You Held My Hand And Walked Me Out Of The Water
Sometimes I look at the photos of my parents before they were sick to try and find clues of the diseases to come. There’s one of them courtside at a Providence Friars basketball game, three days after Valentine’s Day. It’s a Thursday, a school night, timestamped 9:25 p.m. Mom must have skipped Survivor. It’s almost a year to the day before Dad’s official diagnosis. They look bold and bright. They belong together, they’re soulmates. And I cry.
Mom chose “Grace” as her confirmation name and lived by that code. She spent her lifetime as a teacher working with the handicapped, elderly, and disenfranchised. She found her joy and happiness in the joy and happiness of others. “When you put others’ needs before your own, it is truly in giving that we receive.” She lived like the inspirational banners that adorned the bright walls of her Room 4 classroom and saw possibilities in every field trip, every circle in the sand, every Scattergories game, holiday song, night out for pizza and ice cream sundaes, every grandchild, niece, nephew, student, and family member.
Recently, I was asked a peculiar question by the parents of a former student at Mom’s school. “Just what was it like growing up as Mrs. Kenner’s son?” She worked hard at being my mother. She recognized the way I gravitated toward the world. Sometimes it meant steering. Sometimes it meant letting go. Most of the time it meant letting Dad and me figure it out together while she remained the support. She never asked to be center stage. She was the bad cop and took one for the team many, many times.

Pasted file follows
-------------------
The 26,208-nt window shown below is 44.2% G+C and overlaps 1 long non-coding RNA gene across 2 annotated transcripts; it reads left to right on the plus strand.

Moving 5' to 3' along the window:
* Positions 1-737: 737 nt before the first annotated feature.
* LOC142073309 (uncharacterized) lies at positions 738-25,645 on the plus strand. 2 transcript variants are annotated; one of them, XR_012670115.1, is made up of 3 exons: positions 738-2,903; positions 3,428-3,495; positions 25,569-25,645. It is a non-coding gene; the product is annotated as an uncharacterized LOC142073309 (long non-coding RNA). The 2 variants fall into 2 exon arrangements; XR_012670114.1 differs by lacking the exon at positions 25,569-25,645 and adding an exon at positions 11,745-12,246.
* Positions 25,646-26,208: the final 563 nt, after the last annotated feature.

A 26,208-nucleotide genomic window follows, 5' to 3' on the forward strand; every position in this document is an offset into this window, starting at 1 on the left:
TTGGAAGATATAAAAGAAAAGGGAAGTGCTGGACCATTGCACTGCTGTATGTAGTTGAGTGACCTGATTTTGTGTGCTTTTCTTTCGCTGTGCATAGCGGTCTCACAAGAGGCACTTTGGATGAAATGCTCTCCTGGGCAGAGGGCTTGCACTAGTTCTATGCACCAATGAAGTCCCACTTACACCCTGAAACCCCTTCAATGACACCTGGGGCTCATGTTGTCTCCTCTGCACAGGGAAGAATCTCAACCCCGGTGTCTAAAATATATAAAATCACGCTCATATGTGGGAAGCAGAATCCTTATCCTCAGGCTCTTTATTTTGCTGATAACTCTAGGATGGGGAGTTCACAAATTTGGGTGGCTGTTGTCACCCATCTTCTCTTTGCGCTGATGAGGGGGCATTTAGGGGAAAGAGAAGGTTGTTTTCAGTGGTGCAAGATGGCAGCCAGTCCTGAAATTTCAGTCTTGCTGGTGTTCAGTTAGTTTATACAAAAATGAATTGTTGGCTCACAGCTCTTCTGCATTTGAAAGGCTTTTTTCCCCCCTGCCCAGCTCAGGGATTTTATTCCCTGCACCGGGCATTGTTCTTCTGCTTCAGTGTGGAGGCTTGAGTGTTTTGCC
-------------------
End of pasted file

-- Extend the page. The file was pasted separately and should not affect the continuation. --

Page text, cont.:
“My dad,” I answered, “was my favorite parent.”
Dad was a natural storyteller and through that, he became my favorite story to tell. He was my hero. The highest compliment I can give of my dad was he had a son that idolized him. Everything my dad loved, I was determined to love just as much or more.
Mom was my best friend’s best friend. It took Dad’s early-onset diagnosis to realize just how much she was his advocate, always bringing out the best in him. Their love was a powerful lesson. And then, just four months after Dad’s diagnosis, Mom learned she had cancer. Caring for a husband with dementia while undergoing chemotherapy revealed strength like I had never seen. She pushed herself seven more minutes, seven more weeks, seven more months, making opportunities to find heart-shaped rocks in the sand and the littlest of tulips pushing out to the sun. Her spirit shined, empathetic and tough. My parents were at their strongest when faced with conflicts, detours, and personal and professional crossroads. I can remember that strength now very clearly and miss that part of them.
In 2015, the three of us traveled for a week to Bar Harbor, Maine for Thurston’s lobster, Westside Café’s blueberry pie and to celebrate Mom and Dad’s thirtieth wedding anniversary. I feared the inevitable. Wanting to convey my love with a symbolic gesture, I planned and organized an oral history project. I recorded thirty hours of interviews and conversations with my mom from our terrace overlooking Frenchman’s Bay.
Preface excerpt: Room for Grace by Maureen Kenner and Daniel Kenner. iBooks.
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